Cuban state-television is accusing a former Reuters bureau chief of serving as a liaison for CIA intelligence, reported the Associated Press.
The journalist in question, Anthony Boadle, who now works as a Reuters editor in Washington, was stationed in Cuba from 2002-2008, during which time he "published reports favouring local counterrevolutionaries and the interests of the United States and the European Union," Cuban television said.
The accusations that Boadle collaborated with CIA undercover agents and operatives were made during a Cuban state-television program called "Cuba's Reasons" that, in the style of real-crime drama, documents supposed plots against the island. Most recently episodes have been focusing on Washington's "cyberwar" against the country, the Associated Press and Reuters explained.
State-run media on the island often denounce foreign news as biased. Granma, the Communist party newspaper, ran an editorial in February criticizing the Wall Street Journal's editorial, "Will Cuba be the next Egypt?" Cuba also criticized CNN in Spanish for reporting that Egypt-like protests were supposed to take place in Havana. They never materialized.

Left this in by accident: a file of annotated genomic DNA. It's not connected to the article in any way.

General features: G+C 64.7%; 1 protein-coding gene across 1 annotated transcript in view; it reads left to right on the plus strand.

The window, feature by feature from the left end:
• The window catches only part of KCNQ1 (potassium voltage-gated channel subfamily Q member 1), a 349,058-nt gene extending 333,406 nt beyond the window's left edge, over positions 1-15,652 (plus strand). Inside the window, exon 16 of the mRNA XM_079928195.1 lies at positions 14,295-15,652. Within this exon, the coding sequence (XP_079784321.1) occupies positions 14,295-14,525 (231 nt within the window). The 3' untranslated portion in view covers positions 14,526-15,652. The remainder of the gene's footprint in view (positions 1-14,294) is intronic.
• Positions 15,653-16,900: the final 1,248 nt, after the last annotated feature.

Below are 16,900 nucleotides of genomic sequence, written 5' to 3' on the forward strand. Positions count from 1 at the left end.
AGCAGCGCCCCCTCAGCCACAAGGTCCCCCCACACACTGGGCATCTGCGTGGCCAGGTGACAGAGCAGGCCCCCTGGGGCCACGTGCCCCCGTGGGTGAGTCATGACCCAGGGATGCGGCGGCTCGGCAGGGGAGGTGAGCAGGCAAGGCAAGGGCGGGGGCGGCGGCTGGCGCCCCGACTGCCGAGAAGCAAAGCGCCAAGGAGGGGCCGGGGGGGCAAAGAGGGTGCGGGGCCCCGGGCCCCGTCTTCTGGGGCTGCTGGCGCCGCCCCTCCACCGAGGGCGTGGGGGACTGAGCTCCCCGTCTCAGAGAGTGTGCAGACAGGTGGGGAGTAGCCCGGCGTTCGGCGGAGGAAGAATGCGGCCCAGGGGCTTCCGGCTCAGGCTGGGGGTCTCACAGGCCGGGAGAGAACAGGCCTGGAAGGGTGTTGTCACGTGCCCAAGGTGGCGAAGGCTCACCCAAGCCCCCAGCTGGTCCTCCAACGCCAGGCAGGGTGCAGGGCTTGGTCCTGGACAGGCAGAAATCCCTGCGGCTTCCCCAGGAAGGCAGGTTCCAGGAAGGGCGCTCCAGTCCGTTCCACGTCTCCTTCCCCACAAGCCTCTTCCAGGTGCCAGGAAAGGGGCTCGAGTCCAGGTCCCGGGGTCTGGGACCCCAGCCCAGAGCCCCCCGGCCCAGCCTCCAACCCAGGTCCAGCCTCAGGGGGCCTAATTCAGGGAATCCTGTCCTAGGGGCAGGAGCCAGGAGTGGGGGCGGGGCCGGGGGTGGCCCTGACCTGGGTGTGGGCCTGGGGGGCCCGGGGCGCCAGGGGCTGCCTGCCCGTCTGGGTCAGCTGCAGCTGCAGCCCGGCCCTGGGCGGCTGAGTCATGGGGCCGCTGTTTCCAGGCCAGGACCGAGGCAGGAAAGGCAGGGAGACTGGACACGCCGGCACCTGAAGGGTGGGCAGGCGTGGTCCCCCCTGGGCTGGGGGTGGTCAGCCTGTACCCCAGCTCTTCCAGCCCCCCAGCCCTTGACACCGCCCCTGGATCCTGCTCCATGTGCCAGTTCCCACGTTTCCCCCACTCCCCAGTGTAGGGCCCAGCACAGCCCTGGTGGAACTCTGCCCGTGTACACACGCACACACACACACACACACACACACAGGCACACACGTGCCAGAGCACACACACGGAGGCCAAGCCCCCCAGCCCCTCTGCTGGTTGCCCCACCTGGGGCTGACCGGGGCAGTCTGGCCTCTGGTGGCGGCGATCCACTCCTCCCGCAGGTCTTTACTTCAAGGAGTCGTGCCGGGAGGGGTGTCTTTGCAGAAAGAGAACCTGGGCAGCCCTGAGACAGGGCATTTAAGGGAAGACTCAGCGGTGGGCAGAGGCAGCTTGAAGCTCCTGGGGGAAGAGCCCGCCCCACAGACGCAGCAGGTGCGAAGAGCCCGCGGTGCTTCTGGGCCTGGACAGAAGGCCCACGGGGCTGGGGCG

Also, in January, CNN in Spanish was removed from Cuba's cable channels available to hotels and foreign diplomats and businesses.
And in March, a US AID subcontractor from Maryland, Alan Gross, was sentenced to 15 years in prison for illegally bringing computer equipment and satellite phones to Jewish groups on the island to help them communicate internationally, the Washington Post and Miami Herald said.
UPDATE: Reuters on Tuesday denied the accusations leveled against Boadle, the Associated Press reported.
"Reuters refutes the allegations of the report, and stands firmly on its 160 years of accurate and unbiased reporting in Cuba and around the world," said Erin Kurtz, a spokesperson for Thomson Reuters, as quoted by the Associated Press.
Other Related Headlines:
» Knight Center (Ex-President Jimmy Carter meets in Havana with leader of Cuban bloggers and other dissidents)
Note from the editor: This story was originally published by the Knight Center’s blog Journalism in the Americas, the predecessor of LatAm Journalism Review.